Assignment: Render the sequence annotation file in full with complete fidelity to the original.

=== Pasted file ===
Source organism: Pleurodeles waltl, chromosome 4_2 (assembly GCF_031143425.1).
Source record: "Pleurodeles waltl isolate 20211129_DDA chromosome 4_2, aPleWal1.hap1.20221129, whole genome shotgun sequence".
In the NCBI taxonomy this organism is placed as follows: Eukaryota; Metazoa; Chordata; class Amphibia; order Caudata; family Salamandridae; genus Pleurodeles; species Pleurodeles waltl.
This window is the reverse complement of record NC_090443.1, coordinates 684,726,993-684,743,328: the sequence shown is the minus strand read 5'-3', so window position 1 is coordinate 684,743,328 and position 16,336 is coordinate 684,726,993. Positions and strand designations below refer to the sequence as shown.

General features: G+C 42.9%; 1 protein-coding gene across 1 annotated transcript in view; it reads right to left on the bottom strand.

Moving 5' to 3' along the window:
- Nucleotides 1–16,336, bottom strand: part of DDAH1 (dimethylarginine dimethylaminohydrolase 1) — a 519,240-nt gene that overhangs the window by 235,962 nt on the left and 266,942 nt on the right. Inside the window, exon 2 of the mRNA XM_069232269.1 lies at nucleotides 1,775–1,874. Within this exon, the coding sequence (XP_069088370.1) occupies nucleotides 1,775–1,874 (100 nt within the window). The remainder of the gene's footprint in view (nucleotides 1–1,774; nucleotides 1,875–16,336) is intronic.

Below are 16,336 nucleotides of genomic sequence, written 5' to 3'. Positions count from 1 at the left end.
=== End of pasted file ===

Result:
Source organism: Pleurodeles waltl, chromosome 4_2 (assembly GCF_031143425.1).
Source record: "Pleurodeles waltl isolate 20211129_DDA chromosome 4_2, aPleWal1.hap1.20221129, whole genome shotgun sequence".
In the NCBI taxonomy this organism is placed as follows: Eukaryota; Metazoa; Chordata; class Amphibia; order Caudata; family Salamandridae; genus Pleurodeles; species Pleurodeles waltl.
This window is the reverse complement of record NC_090443.1, coordinates 684,726,993-684,743,328: the sequence shown is the minus strand read 5'-3', so window position 1 is coordinate 684,743,328 and position 16,336 is coordinate 684,726,993. Positions and strand designations below refer to the sequence as shown.

General features: G+C 42.9%; 1 protein-coding gene across 1 annotated transcript in view; it reads right to left on the bottom strand.

Moving 5' to 3' along the window:
- Nucleotides 1–16,336, bottom strand: part of DDAH1 (dimethylarginine dimethylaminohydrolase 1) — a 519,240-nt gene that overhangs the window by 235,962 nt on the left and 266,942 nt on the right. Inside the window, exon 2 of the mRNA XM_069232269.1 lies at nucleotides 1,775–1,874. Within this exon, the coding sequence (XP_069088370.1) occupies nucleotides 1,775–1,874 (100 nt within the window). The remainder of the gene's footprint in view (nucleotides 1–1,774; nucleotides 1,875–16,336) is intronic.

Below are 16,336 nucleotides of genomic sequence, written 5' to 3'. Positions count from 1 at the left end.